Status: Completed in 2006
Given the changes at Pacific Highway since 2002, IMTC participants were interested in seeing if the border wait times have improved five years after the original study and after substantial investments in infrastructure improvements. The study examined changes in queuing patterns, travel delay, and processing times at the border, and also attempted to attribute any improvements to discreet projects or initiatives at the border. The study also collected data to be used for ongoing modeling efforts and to develop a baseline for future project monitoring.
Initial results showed that the new alignment of southbound B.C. Highway 15 has improved overall travel time for FAST-approved trucks using the ITS lane. For other trucks, however, through-border travel time decreased from 2002, despite roadway improvements.
Despite the fact that the number of commercial vehicles crossing the border are down 13 percent since 2002, border crossings took more time. This is predominantly due to longer primary booth processing times, which have increased by 110 percent since 2002.
A full analysis of results is available in the final report.
2002 Pacific Highway ITS Deployment Evaluation Study
Status: Completed in 2003
This original study was sponsored by U.S. Federal Highway Administration and completed by SAIC and TSi Consultants to evaluate the potential benefits of ITS deployment at the Pacific Highway port-of-entry. The study specifically looked at current delay and estimated future delay with and without the addition of an electronic commercial vehicle processing lane such as a FAST (Free and Secure Trade) Program lane. The study concluded that substantial benefits could be achieved if even 15 percent of commercial vehicles crossing at Pacific Highway were to use a specialized ITS lane.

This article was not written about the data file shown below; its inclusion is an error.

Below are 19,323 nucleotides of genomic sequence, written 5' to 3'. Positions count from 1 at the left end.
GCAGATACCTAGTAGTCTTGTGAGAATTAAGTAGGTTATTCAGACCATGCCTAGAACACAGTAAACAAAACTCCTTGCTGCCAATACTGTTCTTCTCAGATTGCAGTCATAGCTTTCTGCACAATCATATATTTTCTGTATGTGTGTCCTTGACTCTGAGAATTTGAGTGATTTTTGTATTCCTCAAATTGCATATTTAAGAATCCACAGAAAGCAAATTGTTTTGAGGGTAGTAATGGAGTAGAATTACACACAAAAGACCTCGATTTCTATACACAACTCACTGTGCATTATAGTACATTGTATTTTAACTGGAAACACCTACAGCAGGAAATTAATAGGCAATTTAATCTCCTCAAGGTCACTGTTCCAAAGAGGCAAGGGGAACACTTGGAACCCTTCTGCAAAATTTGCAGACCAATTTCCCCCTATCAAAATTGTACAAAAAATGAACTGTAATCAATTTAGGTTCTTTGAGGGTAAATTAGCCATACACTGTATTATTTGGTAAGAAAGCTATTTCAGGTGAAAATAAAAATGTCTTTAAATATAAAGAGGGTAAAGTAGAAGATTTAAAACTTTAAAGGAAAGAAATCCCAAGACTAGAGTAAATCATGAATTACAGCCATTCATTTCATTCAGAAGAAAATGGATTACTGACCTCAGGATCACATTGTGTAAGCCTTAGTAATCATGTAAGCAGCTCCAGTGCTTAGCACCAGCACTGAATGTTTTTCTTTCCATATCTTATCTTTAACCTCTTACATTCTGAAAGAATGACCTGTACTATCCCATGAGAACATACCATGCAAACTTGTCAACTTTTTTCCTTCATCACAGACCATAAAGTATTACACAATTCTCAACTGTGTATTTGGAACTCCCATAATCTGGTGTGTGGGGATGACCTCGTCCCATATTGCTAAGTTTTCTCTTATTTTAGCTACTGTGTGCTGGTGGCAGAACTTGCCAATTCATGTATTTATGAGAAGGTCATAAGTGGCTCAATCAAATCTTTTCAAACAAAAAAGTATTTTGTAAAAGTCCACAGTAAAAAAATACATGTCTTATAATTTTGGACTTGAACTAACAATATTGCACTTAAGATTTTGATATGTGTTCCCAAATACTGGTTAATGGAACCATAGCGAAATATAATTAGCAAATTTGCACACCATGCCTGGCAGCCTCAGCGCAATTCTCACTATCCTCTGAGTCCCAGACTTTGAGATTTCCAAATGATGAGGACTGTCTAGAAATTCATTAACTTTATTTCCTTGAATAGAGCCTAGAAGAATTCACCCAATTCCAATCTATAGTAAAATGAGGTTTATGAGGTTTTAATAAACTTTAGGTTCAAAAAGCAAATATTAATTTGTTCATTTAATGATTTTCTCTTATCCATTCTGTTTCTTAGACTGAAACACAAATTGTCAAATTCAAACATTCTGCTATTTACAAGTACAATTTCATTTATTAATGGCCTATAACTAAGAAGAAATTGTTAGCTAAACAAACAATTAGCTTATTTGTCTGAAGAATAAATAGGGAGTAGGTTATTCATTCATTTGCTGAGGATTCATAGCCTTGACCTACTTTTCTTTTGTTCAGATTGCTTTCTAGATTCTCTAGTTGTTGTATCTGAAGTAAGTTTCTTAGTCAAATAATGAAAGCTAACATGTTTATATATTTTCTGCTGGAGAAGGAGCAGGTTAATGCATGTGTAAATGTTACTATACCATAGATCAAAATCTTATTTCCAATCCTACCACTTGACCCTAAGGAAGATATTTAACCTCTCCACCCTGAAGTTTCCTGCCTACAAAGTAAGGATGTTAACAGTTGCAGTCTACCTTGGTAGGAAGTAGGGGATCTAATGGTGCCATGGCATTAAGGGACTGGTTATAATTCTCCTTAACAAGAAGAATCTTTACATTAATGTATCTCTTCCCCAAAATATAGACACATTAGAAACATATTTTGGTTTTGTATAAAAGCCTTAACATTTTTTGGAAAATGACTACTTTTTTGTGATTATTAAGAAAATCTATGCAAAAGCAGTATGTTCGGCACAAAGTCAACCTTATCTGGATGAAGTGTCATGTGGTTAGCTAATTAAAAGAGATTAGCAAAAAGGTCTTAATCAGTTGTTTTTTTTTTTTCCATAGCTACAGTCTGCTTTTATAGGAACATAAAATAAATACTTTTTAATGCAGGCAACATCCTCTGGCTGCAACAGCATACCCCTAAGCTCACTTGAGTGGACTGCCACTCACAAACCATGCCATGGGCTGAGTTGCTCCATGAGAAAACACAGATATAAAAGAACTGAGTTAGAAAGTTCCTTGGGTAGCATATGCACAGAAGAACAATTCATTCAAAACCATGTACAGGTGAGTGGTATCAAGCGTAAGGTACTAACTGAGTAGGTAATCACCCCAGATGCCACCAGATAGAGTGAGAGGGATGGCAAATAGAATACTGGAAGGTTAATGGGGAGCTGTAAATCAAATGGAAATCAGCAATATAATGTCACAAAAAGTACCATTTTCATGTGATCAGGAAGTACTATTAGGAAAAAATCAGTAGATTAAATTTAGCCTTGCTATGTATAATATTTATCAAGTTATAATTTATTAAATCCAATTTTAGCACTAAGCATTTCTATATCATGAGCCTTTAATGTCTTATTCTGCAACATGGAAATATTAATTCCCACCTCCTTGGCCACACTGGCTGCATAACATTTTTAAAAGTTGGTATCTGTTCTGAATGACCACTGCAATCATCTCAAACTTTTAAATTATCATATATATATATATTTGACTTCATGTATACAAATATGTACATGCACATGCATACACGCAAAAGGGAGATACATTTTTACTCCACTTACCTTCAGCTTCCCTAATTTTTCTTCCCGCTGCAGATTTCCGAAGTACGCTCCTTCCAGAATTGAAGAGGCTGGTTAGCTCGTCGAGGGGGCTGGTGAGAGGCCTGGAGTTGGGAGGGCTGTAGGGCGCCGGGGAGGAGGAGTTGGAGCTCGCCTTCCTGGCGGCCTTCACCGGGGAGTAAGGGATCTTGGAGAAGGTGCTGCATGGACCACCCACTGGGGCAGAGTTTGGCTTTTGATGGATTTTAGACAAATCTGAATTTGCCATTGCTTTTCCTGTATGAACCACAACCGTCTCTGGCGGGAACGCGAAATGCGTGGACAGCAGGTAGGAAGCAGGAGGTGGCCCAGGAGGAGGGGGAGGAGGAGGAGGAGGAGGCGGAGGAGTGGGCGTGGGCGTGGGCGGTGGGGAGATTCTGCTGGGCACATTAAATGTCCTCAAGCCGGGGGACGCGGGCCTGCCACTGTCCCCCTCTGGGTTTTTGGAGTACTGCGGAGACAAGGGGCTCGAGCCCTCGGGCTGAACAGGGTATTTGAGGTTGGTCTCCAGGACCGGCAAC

2000 Trade and Travel Study
The IMTC Cross-Border Trade and Travel Study was completed in 2001 as a response to the need identified by IMTC participants for better data regarding the four ports-of-entry which make up the Cascade Gateway between Whatcom County, Washington and British Columbia.
Surveys were conducted at all four Cascade Gateway ports-of-entry including Peace Arch/Douglas, Pacific Highway, Lynden/Aldergrove, and Sumas/Abbotsford-Huntingdon.
Previous data collected on the Cascade Gateway revealed little about commodity flow, intermodal opportunities, or the potential sustainability of new transportation options. To close these gaps, updated and detailed information was collected in the summer and fall of 2000 to analyze cross-border traffic volumes, origin and destination of trips, commercial commodity flow, and passenger trip purpose.
The final report analyzes who crosses the border and what drives demand; time of day characteristics of cross-border travel; the potential for diverting traffic to alternative modes of travel as well as to other crossings; and the markets for pre-approved travel programs to improve cross-border security and mobility.
This project was funded by:
- U.S. Federal Highway Administration: $254,000
- WA State Department of Transportation: $200,000
- B.C. Ministry of Transportation: $6,400
For More Information
Contact Hugh Conroy, Director of Planning, at (360) 685-8384.